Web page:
Conceived by Mayonnaise, published by Capricious, 2013
Le Derrière Cri is not a real fashion magazine. It’s presented in the same format, but takes a critical editorial position and poses the question: What constitutes the “real” in a fashion magazine to begin with?
Content ranges from anonymous insider exposés and satirical fiction to republished email chains and meditations on the symbology of blonde hair. In one section, the trope of the photo story is reconfigured as the subject shifts from a naked model to a studio monitor reproducing her image, and then to a spectator lurking in the shadows of a stage. The gaze of the magazine’s reader is perhaps the theme of these pictures. Who knows? Le Derrière Cri revels in such ambiguities.
In Beni Bischof’s subversive photo series, we are presented with glamorous advertisements ripped from the pages of other fashion magazines that he has obscured with chopped sausage. The glossy sheen of the original artifact shines back with the glare of a camera flash, as meat becomes ornament for appropriated commercial photography.
The fashion universe could be described as a system of creative stars and their orbiting sycophants, but Le Derrière Cri doesn’t interpret it in such clear-cut Newtonian terms. There are more complicated and unstable mechanics at play; for example, in one behind-the-scenes story, we learn of a prominent magazine running ninety percent of its content as advertorials. Its editor-in-chief is a puppet controlled by the powerful PRs of fashion houses, who, mindful of the prominence they would like their products to have in the magazine, use rulers to measure the sizes of clothes, shoes, and bags they have placed in the stories.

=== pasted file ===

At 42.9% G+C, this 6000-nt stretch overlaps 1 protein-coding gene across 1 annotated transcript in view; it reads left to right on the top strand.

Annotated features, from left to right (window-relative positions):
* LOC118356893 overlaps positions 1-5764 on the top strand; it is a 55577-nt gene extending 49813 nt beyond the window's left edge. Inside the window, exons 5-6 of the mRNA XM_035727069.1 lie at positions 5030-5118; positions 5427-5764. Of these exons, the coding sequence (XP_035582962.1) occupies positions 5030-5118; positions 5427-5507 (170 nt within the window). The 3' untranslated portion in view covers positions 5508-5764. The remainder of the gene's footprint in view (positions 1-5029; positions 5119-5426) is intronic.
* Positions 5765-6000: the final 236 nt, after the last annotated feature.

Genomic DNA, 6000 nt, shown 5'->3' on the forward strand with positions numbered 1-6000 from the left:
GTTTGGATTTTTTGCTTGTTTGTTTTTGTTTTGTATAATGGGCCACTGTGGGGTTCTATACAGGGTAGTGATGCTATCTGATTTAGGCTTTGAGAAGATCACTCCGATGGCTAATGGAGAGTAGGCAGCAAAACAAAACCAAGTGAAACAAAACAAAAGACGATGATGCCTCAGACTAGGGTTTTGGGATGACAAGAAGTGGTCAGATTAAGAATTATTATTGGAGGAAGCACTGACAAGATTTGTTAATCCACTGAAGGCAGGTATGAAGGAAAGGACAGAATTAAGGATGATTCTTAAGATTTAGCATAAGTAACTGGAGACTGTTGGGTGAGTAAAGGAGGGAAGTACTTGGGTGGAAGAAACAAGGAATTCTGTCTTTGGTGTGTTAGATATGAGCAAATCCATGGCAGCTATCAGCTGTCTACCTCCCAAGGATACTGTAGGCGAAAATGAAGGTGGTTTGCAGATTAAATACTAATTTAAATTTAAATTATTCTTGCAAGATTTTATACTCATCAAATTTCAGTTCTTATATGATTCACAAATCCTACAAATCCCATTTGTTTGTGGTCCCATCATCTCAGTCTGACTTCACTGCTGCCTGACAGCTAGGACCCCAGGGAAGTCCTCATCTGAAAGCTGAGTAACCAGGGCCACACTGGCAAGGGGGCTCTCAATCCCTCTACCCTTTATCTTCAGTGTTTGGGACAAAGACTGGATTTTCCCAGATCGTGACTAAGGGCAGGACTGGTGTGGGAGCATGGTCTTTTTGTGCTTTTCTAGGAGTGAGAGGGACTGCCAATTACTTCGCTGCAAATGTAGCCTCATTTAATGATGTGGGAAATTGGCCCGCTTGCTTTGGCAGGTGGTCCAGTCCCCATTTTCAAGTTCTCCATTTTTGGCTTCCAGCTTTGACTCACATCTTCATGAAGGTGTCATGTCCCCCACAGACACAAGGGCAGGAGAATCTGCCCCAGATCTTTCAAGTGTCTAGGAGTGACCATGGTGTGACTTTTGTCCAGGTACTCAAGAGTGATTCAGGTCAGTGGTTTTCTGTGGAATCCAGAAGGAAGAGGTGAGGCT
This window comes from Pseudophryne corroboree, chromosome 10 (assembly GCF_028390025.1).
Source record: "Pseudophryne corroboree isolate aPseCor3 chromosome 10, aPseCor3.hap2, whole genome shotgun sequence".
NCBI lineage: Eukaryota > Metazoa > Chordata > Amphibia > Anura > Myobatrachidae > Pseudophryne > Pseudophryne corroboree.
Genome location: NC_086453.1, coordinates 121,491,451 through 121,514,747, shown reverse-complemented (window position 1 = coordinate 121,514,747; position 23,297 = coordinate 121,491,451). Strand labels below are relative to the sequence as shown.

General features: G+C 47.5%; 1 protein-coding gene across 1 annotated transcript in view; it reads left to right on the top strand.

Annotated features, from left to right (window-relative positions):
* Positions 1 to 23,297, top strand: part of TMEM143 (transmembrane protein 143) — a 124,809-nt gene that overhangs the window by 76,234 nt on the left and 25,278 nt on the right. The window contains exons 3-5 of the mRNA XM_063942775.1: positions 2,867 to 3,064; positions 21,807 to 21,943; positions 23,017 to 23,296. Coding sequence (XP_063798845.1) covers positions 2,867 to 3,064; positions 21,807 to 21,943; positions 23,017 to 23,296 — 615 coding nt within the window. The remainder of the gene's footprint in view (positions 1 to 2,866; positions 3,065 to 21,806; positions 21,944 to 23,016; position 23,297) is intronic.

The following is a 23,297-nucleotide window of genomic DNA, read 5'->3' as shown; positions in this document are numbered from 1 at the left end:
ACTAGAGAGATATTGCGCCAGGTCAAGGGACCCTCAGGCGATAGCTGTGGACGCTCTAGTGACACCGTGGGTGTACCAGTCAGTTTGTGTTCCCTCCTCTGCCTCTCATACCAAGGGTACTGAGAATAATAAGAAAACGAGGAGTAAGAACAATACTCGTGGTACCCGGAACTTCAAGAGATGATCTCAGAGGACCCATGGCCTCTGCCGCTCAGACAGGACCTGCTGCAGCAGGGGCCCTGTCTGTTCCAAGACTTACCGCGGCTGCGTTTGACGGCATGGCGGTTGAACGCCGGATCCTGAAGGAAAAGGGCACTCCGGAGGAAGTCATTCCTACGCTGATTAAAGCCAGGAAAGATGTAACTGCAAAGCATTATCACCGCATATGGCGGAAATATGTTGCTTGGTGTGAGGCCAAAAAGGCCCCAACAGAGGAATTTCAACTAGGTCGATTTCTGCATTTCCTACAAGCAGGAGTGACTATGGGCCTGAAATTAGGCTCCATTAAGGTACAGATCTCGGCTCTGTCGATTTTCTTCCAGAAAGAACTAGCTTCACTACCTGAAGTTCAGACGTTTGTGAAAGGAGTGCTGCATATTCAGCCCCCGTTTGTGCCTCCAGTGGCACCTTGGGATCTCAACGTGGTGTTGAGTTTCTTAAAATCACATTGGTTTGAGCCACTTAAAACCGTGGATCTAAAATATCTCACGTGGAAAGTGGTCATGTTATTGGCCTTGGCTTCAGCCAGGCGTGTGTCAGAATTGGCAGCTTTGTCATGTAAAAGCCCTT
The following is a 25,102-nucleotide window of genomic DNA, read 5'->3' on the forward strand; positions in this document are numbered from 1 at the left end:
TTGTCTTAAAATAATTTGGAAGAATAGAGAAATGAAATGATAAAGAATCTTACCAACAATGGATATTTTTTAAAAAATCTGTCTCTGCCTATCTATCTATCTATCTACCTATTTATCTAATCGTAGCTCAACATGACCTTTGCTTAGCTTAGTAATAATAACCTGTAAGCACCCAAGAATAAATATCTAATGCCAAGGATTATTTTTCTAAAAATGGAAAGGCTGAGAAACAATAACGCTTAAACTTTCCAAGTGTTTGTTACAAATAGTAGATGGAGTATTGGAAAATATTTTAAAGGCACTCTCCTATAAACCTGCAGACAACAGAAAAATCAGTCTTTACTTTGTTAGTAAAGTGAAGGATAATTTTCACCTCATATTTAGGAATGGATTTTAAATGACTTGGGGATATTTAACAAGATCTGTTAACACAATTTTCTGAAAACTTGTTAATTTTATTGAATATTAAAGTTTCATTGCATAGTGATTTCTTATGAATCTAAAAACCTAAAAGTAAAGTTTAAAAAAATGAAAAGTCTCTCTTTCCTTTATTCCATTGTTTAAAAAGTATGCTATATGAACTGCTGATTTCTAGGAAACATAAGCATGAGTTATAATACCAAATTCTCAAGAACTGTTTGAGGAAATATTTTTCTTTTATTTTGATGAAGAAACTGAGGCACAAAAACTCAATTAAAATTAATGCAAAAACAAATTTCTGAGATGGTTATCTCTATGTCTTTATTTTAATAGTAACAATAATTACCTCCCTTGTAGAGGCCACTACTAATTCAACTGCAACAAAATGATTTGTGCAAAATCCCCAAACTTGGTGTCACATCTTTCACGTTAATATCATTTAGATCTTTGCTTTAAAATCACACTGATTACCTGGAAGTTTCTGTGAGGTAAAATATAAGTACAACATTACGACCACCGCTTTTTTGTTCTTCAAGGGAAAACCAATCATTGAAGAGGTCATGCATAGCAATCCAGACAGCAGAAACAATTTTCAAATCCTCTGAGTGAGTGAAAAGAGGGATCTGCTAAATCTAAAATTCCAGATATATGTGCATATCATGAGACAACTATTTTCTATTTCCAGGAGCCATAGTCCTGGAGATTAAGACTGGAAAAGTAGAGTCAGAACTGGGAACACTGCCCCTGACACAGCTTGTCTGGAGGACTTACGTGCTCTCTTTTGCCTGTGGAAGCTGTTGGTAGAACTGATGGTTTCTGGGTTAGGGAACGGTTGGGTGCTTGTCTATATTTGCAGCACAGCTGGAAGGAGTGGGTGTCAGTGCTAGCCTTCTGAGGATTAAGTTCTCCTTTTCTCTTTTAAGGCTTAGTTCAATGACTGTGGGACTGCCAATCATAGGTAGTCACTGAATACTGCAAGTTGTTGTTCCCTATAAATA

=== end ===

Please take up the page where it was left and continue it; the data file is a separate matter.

Another bitter exposé recounts the workings from within a fashion house, through the testimony of an assistant who develops the skill of controlling a tyrannical creative director while disguising herself as a yes-man. Elsewhere we read the story of a workaholic lawyer hiding her double life as a model in Elle. Duplicity is a recurring motif in Le Derrière Cri, perhaps because fashion is a business privileging the surface appearance of things.
The strangest anecdote in the issue comes from a fashionista who finds herself at a friend’s wedding wearing the same dress as the bride. This sounds like happenstance, but, as our trendy narrator explains, this is the second time she has chosen a dress identical to one worn by a woman walking down the aisle. The cosmic forces at work here are so large as to be invisible, dimensions coiling within dimensions, couture superstrings vibrating.
Chic and repetition are the dual themes of Le Derrière Cri’s premier issue. To be chic is to be in sync with the transient, while to repeat, as in the ritual of chanting, is to give substance to the ephemeral. This counterpoint makes a fitting paradox for a fashion magazine that both celebrates and satirizes its subject.
— Tom Griffiths is one half of Everything Studio, which is in charge of BOMB’s creative direction and design.